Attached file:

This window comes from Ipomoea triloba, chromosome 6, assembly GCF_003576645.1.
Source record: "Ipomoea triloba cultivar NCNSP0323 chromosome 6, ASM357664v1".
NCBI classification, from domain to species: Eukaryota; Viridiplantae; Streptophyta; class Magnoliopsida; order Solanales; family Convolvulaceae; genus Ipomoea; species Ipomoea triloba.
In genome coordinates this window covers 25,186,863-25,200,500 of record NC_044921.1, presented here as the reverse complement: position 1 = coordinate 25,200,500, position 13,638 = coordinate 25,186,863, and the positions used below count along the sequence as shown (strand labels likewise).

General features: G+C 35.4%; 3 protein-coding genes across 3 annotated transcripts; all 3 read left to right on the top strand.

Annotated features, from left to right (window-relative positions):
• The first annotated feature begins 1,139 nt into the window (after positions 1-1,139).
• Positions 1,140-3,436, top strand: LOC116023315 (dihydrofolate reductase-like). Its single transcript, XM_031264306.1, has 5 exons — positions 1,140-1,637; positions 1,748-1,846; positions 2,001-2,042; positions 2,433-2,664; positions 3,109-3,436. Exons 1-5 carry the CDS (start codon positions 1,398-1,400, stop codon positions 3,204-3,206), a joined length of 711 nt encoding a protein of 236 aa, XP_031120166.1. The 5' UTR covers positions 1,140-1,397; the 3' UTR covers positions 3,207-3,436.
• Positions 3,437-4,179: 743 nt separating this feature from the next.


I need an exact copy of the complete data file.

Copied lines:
This window comes from Ipomoea triloba, chromosome 6, assembly GCF_003576645.1.
Source record: "Ipomoea triloba cultivar NCNSP0323 chromosome 6, ASM357664v1".
NCBI classification, from domain to species: Eukaryota; Viridiplantae; Streptophyta; class Magnoliopsida; order Solanales; family Convolvulaceae; genus Ipomoea; species Ipomoea triloba.
In genome coordinates this window covers 25,186,863-25,200,500 of record NC_044921.1, presented here as the reverse complement: position 1 = coordinate 25,200,500, position 13,638 = coordinate 25,186,863, and the positions used below count along the sequence as shown (strand labels likewise).

General features: G+C 35.4%; 3 protein-coding genes across 3 annotated transcripts; all 3 read left to right on the top strand.

Annotated features, from left to right (window-relative positions):
• The first annotated feature begins 1,139 nt into the window (after positions 1-1,139).
• Positions 1,140-3,436, top strand: LOC116023315 (dihydrofolate reductase-like). Its single transcript, XM_031264306.1, has 5 exons — positions 1,140-1,637; positions 1,748-1,846; positions 2,001-2,042; positions 2,433-2,664; positions 3,109-3,436. Exons 1-5 carry the CDS (start codon positions 1,398-1,400, stop codon positions 3,204-3,206), a joined length of 711 nt encoding a protein of 236 aa, XP_031120166.1. The 5' UTR covers positions 1,140-1,397; the 3' UTR covers positions 3,207-3,436.
• Positions 3,437-4,179: 743 nt separating this feature from the next.